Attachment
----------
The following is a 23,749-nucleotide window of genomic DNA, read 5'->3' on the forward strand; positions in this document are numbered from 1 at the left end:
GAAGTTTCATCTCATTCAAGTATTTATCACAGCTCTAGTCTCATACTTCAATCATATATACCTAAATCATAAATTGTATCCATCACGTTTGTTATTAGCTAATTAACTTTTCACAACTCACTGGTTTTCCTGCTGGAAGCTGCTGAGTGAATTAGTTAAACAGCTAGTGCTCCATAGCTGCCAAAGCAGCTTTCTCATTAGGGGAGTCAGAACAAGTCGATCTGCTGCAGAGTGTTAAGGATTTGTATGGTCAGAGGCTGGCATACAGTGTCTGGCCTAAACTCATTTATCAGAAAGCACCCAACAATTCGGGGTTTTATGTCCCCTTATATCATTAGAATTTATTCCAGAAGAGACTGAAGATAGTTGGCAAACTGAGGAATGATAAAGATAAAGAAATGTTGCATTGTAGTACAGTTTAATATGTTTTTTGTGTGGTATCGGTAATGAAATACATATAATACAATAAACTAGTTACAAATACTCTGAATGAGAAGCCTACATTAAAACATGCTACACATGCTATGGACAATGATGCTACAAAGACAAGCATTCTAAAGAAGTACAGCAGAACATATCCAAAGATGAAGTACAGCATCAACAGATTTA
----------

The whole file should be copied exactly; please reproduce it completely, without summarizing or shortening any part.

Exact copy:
The following is a 23,749-nucleotide window of genomic DNA, read 5'->3' on the forward strand; positions in this document are numbered from 1 at the left end:
GAAGTTTCATCTCATTCAAGTATTTATCACAGCTCTAGTCTCATACTTCAATCATATATACCTAAATCATAAATTGTATCCATCACGTTTGTTATTAGCTAATTAACTTTTCACAACTCACTGGTTTTCCTGCTGGAAGCTGCTGAGTGAATTAGTTAAACAGCTAGTGCTCCATAGCTGCCAAAGCAGCTTTCTCATTAGGGGAGTCAGAACAAGTCGATCTGCTGCAGAGTGTTAAGGATTTGTATGGTCAGAGGCTGGCATACAGTGTCTGGCCTAAACTCATTTATCAGAAAGCACCCAACAATTCGGGGTTTTATGTCCCCTTATATCATTAGAATTTATTCCAGAAGAGACTGAAGATAGTTGGCAAACTGAGGAATGATAAAGATAAAGAAATGTTGCATTGTAGTACAGTTTAATATGTTTTTTGTGTGGTATCGGTAATGAAATACATATAATACAATAAACTAGTTACAAATACTCTGAATGAGAAGCCTACATTAAAACATGCTACACATGCTATGGACAATGATGCTACAAAGACAAGCATTCTAAAGAAGTACAGCAGAACATATCCAAAGATGAAGTACAGCATCAACAGATTTA